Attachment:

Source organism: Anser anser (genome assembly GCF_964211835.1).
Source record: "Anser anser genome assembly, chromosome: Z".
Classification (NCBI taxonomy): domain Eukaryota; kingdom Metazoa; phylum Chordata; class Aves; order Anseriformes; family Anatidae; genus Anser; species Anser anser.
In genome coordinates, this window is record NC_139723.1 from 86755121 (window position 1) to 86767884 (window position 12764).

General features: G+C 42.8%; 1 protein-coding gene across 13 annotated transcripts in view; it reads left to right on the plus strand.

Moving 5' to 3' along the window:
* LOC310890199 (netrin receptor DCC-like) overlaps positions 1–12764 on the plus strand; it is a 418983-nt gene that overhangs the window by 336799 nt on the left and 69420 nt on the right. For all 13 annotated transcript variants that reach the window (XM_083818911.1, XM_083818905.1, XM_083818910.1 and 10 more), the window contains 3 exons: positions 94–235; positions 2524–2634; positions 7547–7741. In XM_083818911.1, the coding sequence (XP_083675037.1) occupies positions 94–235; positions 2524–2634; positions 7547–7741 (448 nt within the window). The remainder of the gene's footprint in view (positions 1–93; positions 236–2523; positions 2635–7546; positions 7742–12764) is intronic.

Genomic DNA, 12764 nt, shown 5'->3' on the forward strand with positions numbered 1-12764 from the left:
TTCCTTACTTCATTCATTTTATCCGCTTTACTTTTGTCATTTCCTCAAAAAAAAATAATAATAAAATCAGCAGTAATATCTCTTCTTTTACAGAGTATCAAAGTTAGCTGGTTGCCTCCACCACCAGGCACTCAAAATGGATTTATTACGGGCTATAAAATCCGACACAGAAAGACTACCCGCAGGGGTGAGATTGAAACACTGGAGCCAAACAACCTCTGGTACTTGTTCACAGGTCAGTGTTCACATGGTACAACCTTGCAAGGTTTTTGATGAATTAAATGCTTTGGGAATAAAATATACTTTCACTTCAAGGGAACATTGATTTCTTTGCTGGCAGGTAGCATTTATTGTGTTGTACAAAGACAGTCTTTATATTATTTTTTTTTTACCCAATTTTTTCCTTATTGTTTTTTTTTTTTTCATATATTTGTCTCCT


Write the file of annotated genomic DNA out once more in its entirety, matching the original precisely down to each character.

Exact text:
Source organism: Anser anser (genome assembly GCF_964211835.1).
Source record: "Anser anser genome assembly, chromosome: Z".
Classification (NCBI taxonomy): domain Eukaryota; kingdom Metazoa; phylum Chordata; class Aves; order Anseriformes; family Anatidae; genus Anser; species Anser anser.
In genome coordinates, this window is record NC_139723.1 from 86755121 (window position 1) to 86767884 (window position 12764).

General features: G+C 42.8%; 1 protein-coding gene across 13 annotated transcripts in view; it reads left to right on the plus strand.

Moving 5' to 3' along the window:
* LOC310890199 (netrin receptor DCC-like) overlaps positions 1–12764 on the plus strand; it is a 418983-nt gene that overhangs the window by 336799 nt on the left and 69420 nt on the right. For all 13 annotated transcript variants that reach the window (XM_083818911.1, XM_083818905.1, XM_083818910.1 and 10 more), the window contains 3 exons: positions 94–235; positions 2524–2634; positions 7547–7741. In XM_083818911.1, the coding sequence (XP_083675037.1) occupies positions 94–235; positions 2524–2634; positions 7547–7741 (448 nt within the window). The remainder of the gene's footprint in view (positions 1–93; positions 236–2523; positions 2635–7546; positions 7742–12764) is intronic.

Genomic DNA, 12764 nt, shown 5'->3' on the forward strand with positions numbered 1-12764 from the left:
TTCCTTACTTCATTCATTTTATCCGCTTTACTTTTGTCATTTCCTCAAAAAAAAATAATAATAAAATCAGCAGTAATATCTCTTCTTTTACAGAGTATCAAAGTTAGCTGGTTGCCTCCACCACCAGGCACTCAAAATGGATTTATTACGGGCTATAAAATCCGACACAGAAAGACTACCCGCAGGGGTGAGATTGAAACACTGGAGCCAAACAACCTCTGGTACTTGTTCACAGGTCAGTGTTCACATGGTACAACCTTGCAAGGTTTTTGATGAATTAAATGCTTTGGGAATAAAATATACTTTCACTTCAAGGGAACATTGATTTCTTTGCTGGCAGGTAGCATTTATTGTGTTGTACAAAGACAGTCTTTATATTATTTTTTTTTTACCCAATTTTTTCCTTATTGTTTTTTTTTTTTTCATATATTTGTCTCCT